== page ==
Israel’s PR electoral system annoys mainstream politicians because it encourages a plethora of fringe parties, who waste their time and prevent them from doing what they want. The governing Likud-Beiteinu came together on a promise to overhaul the system. The proposals include raising the threshold for entering the Knesset from 2 to 6 per cent, thus removing some the smaller parties from the picture.
Diversity is often numbing. But the prospect of Israel’s leaders revising the rules for their benefit invites suspicion, especially now that Avigdor Liberman, who led the push for reform, has had to stand down following charges of corruption.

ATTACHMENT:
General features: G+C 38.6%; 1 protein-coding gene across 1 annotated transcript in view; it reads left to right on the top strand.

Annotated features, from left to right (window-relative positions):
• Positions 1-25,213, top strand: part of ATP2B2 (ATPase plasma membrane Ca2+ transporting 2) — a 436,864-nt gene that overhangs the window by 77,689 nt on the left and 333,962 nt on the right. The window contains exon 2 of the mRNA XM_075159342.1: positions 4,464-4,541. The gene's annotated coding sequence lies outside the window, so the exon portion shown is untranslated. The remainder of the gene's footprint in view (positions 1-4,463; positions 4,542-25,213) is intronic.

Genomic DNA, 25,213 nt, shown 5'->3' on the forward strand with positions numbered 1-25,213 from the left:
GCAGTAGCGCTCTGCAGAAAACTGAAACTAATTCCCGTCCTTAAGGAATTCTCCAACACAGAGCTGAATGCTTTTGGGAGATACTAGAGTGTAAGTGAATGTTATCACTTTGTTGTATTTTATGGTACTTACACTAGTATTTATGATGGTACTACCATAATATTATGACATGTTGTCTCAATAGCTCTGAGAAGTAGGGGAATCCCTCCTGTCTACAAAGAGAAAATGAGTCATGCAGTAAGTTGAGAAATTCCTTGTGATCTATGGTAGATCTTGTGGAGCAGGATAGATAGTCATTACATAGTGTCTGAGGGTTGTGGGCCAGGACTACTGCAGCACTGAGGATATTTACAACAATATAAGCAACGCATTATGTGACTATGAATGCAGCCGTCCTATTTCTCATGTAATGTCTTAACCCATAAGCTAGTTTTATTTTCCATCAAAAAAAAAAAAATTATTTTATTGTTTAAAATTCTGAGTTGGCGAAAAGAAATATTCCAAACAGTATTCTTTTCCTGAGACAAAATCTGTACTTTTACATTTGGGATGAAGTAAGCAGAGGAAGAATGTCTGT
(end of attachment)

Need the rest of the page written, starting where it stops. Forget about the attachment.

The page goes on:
Moreover, reform would make things less funny. Take the success of the Ale Yarok (‘Green Leaf’) party, which looks set to scrape into the Knesset in next week’s elections. They enjoy support among students, hippies, and apparently a fair few others who think they are backing an environmental party – when actually the party’s big idea is the legalisation of cannabis.